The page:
Sunday, 29 November 2015

the familiar road

The 100km drive from Launceston to Devonport has become a familiar one the last six months. It has become a weekly journey, sometimes more than once. Friday will mark a turning point, the last time I will visit my father in his own home. Friday is moving day. A room has become available at The Manor (an Aged Care Home here in Launceston where my father was on the waiting list) and he has accepted. With resignation and sadness he has made his decision, choosing to embrace the inevitable before he has no choice at all. It was with sudden realisation that my father remembered coming to this country almost 60 years ago with one suitcase and to him it feels that he will leave his home on Friday with one suitcase. He wonders about the meaning of the years in between, the accumulation of possessions, what he thought was important and what really matters. He started with nothing and it feels to him that it is ending with nothing, a very difficult 'truth' to swallow.

Of course there is family and he will take literally more than one suitcase of possessions to his new 'room' and he still has money, although it is now all tied up in a deposit managed by The Manor that pays for his care. But those are not the things that he is thinking about. He is feeling, not thinking, and he is feeling the loss all that he spent his life working for. All of his life compacted to one room and 'all' of his money no longer in his name or his account, his unit to be sold and the proceeds to complete the deposit he has made.

It is going to be a rocky week and a rocky month, a roller coaster of a ride with grief and loss and regret. Each of my sisters and I are impacted by his pain and the journey ahead feels long and sad.

Monday, 23 November 2015

click go the shears

My sister rescued some baby lambs last year. They have grown fat and woolly. Today the 'sheep barber' paid a visit.

one fat woolly sheep

round em up

mobile shearing, from the back of a ute - the old fella and the young fella

the audience

you have got to be kidding

did it hurt?

playing dead

Oh the indignity

I can't look

a pedicure to finish off

how do we look?

Aww I look stupid

Thursday, 19 November 2015

last and first

There is nothing like tomatoes from your own garden. Firm to the touch, a mishmash of shapes, sizes and colour, an aroma that is summer and a taste that is divine. I used the last of my stash from the freezer to make pasta sauce last week, sweet and intense, rich and red.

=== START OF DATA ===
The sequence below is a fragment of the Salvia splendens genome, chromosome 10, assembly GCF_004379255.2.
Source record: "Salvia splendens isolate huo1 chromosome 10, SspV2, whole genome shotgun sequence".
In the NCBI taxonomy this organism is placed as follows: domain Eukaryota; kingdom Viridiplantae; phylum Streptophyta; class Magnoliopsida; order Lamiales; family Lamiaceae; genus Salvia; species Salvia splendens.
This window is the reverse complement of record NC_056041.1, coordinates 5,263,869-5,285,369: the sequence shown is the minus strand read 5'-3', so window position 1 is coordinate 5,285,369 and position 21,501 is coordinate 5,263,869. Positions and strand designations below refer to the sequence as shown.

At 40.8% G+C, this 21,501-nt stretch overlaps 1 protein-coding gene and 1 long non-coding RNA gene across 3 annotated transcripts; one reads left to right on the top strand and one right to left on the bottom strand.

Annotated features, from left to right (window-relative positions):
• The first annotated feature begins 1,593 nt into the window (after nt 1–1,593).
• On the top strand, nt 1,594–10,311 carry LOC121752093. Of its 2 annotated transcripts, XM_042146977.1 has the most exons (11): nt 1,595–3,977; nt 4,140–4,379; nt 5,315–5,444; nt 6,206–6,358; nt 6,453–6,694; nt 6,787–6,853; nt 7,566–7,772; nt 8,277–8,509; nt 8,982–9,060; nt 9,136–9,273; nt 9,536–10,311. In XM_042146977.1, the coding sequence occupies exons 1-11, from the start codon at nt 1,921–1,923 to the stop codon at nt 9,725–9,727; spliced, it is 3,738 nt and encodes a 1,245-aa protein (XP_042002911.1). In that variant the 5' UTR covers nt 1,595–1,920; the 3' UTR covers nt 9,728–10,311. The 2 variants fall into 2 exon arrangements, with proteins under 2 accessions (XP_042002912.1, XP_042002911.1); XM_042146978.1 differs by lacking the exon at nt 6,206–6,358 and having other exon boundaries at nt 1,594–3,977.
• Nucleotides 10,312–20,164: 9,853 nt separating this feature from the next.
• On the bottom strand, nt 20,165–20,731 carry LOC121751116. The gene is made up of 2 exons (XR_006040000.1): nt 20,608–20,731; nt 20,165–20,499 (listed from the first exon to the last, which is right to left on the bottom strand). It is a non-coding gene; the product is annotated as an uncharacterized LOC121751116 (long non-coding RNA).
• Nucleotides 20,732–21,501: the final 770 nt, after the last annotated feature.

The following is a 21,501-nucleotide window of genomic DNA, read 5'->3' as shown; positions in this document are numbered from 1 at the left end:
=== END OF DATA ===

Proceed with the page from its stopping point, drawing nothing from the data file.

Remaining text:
My father's veggie garden produces an abundance in summer, we freeze and bottle the ripe, red fruit to last the year through. There will be no abundance this summer, my father is no longer able to tend a veggie garden. For the first time that I can remember there will be no tomatoes and basil in his garden, in fact there will nothing other than the parsley which has self sown during the year. He can no longer dig and plant, water and tend, he can no longer bend down or potter around. His garden will be barren and bare, empty of green and life. It is an ending, this garden with no tomatoes, a symbol of the beginning of the end. Once it was a green garden of living things; productive, inventive, creative, sustaining and now it is brown bare earth covered with yellow mulch and seeding parsley clinging to life near the concrete edge. His own life mirrors that of his garden, green to brown and yellow, life leeching away. And yet there is some life still, that parsley which stubbornly persists and my father who maintains hope. They will both stay a while longer in the place that is home, until my father goes into respite care in a few weeks and at some point permanent care thereafter. He will move on to what comes next and the garden will be cared for by another. Endings and beginnings.

And when I had used the last of my tomatoes for my pasta sauce, I came home one day to find a gift from my mother, the first of tomatoes from her garden. Last and first, endings and beginnings, the story of renewal that is hope.

Monday, 16 November 2015

the long drive

Colin and I are steadily edging towards 'old people' territory; we went for a sunday drive! We want to make the most of our two years here, and exploring the nooks and crannies of this beautiful state is high on the list. Sunday found us in the far north west, our final destination Stanley and our task - to climb 'The Nut'. It was many kilometres and hours later that we achieved our goal. True to form, we kept getting side tracked along the way. The drive from Launceston to Devonport (where my father lives) is familiar, as is Ulverstone (where Colin grew up) and Burnie (where he had relatives as a child). It was further west that was unfamiliar, places that we had visited once or twice as children, the memories distant and hazy. It is a land of farms and bush and it is west of Burnie that the coastline becomes spectacular. Such beauty, isolated and unspoilt, enjoyed by so few.